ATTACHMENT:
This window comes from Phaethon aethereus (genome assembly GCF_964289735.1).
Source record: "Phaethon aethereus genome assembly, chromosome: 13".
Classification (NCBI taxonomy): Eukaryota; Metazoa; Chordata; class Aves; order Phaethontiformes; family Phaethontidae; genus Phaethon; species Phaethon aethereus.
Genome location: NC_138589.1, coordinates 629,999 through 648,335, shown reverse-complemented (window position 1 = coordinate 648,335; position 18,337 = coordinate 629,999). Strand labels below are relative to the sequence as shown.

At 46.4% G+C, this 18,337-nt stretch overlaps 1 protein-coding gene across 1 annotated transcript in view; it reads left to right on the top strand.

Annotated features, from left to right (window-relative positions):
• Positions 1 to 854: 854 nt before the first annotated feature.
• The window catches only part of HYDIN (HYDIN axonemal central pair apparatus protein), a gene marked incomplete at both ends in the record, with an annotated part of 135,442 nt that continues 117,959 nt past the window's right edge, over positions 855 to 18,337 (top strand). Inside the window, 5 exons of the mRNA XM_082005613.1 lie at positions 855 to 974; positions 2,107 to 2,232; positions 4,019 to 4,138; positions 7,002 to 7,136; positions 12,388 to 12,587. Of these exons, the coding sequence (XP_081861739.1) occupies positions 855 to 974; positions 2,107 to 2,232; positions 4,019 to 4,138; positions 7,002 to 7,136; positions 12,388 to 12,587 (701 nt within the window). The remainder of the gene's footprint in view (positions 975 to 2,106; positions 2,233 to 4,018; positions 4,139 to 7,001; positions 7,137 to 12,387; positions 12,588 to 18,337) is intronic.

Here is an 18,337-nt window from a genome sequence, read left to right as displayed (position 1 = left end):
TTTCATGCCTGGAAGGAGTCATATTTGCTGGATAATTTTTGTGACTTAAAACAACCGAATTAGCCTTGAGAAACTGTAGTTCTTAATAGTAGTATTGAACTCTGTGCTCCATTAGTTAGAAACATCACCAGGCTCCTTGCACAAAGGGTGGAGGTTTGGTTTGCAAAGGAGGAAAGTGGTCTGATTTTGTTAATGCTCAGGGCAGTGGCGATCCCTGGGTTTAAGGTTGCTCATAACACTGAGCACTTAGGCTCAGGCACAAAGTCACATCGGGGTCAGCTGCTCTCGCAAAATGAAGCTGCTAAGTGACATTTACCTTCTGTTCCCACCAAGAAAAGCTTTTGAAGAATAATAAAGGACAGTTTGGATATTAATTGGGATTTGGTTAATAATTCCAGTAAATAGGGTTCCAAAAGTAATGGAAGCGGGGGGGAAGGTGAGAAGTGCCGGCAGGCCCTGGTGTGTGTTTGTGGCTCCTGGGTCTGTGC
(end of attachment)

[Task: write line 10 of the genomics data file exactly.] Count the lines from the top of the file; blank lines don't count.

TTTCATGCCTGGAAGGAGTCATATTTGCTGGATAATTTTTGTGACTTAAAACAACCGAATTAGCCTTGAGAAACTGTAGTTCTTAATAGTAGTATTGAACTCTGTGCTCCATTAGTTAGAAACATCACCAGGCTCCTTGCACAAAGGGTGGAGGTTTGGTTTGCAAAGGAGGAAAGTGGTCTGATTTTGTTAATGCTCAGGGCAGTGGCGATCCCTGGGTTTAAGGTTGCTCATAACACTGAGCACTTAGGCTCAGGCACAAAGTCACATCGGGGTCAGCTGCTCTCGCAAAATGAAGCTGCTAAGTGACATTTACCTTCTGTTCCCACCAAGAAAAGCTTTTGAAGAATAATAAAGGACAGTTTGGATATTAATTGGGATTTGGTTAATAATTCCAGTAAATAGGGTTCCAAAAGTAATGGAAGCGGGGGGGAAGGTGAGAAGTGCCGGCAGGCCCTGGTGTGTGTTTGTGGCTCCTGGGTCTGTGC